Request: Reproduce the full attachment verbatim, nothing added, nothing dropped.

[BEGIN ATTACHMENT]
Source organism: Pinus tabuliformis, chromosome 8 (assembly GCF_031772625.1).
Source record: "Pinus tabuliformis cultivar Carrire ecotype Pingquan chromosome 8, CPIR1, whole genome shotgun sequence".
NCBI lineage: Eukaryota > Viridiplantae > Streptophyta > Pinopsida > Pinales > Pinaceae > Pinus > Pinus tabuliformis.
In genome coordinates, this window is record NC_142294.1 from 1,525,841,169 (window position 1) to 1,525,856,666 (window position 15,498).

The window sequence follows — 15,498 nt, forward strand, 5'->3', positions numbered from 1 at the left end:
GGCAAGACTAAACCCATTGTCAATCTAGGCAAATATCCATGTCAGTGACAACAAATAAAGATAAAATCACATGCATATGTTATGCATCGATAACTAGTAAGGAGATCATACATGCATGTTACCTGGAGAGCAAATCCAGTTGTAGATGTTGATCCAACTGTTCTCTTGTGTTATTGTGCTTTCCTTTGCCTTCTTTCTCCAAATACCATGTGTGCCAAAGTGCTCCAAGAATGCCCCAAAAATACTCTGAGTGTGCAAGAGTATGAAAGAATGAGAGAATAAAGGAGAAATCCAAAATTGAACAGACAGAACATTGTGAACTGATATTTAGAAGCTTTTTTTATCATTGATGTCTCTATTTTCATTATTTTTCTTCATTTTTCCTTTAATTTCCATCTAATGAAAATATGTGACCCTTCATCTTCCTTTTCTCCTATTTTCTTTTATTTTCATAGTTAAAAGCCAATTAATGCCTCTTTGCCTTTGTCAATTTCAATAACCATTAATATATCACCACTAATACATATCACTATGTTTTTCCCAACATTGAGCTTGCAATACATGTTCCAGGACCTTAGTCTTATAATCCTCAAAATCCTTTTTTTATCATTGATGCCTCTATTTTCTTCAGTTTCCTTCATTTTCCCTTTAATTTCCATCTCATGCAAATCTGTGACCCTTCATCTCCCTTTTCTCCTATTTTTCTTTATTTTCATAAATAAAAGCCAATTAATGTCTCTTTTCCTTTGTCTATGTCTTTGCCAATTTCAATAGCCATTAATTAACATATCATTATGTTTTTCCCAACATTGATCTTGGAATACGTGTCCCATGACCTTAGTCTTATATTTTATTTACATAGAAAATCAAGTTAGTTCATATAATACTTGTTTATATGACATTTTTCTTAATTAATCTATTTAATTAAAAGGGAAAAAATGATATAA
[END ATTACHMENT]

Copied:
Source organism: Pinus tabuliformis, chromosome 8 (assembly GCF_031772625.1).
Source record: "Pinus tabuliformis cultivar Carrire ecotype Pingquan chromosome 8, CPIR1, whole genome shotgun sequence".
NCBI lineage: Eukaryota > Viridiplantae > Streptophyta > Pinopsida > Pinales > Pinaceae > Pinus > Pinus tabuliformis.
In genome coordinates, this window is record NC_142294.1 from 1,525,841,169 (window position 1) to 1,525,856,666 (window position 15,498).

The window sequence follows — 15,498 nt, forward strand, 5'->3', positions numbered from 1 at the left end:
GGCAAGACTAAACCCATTGTCAATCTAGGCAAATATCCATGTCAGTGACAACAAATAAAGATAAAATCACATGCATATGTTATGCATCGATAACTAGTAAGGAGATCATACATGCATGTTACCTGGAGAGCAAATCCAGTTGTAGATGTTGATCCAACTGTTCTCTTGTGTTATTGTGCTTTCCTTTGCCTTCTTTCTCCAAATACCATGTGTGCCAAAGTGCTCCAAGAATGCCCCAAAAATACTCTGAGTGTGCAAGAGTATGAAAGAATGAGAGAATAAAGGAGAAATCCAAAATTGAACAGACAGAACATTGTGAACTGATATTTAGAAGCTTTTTTTATCATTGATGTCTCTATTTTCATTATTTTTCTTCATTTTTCCTTTAATTTCCATCTAATGAAAATATGTGACCCTTCATCTTCCTTTTCTCCTATTTTCTTTTATTTTCATAGTTAAAAGCCAATTAATGCCTCTTTGCCTTTGTCAATTTCAATAACCATTAATATATCACCACTAATACATATCACTATGTTTTTCCCAACATTGAGCTTGCAATACATGTTCCAGGACCTTAGTCTTATAATCCTCAAAATCCTTTTTTTATCATTGATGCCTCTATTTTCTTCAGTTTCCTTCATTTTCCCTTTAATTTCCATCTCATGCAAATCTGTGACCCTTCATCTCCCTTTTCTCCTATTTTTCTTTATTTTCATAAATAAAAGCCAATTAATGTCTCTTTTCCTTTGTCTATGTCTTTGCCAATTTCAATAGCCATTAATTAACATATCATTATGTTTTTCCCAACATTGATCTTGGAATACGTGTCCCATGACCTTAGTCTTATATTTTATTTACATAGAAAATCAAGTTAGTTCATATAATACTTGTTTATATGACATTTTTCTTAATTAATCTATTTAATTAAAAGGGAAAAAATGATATAA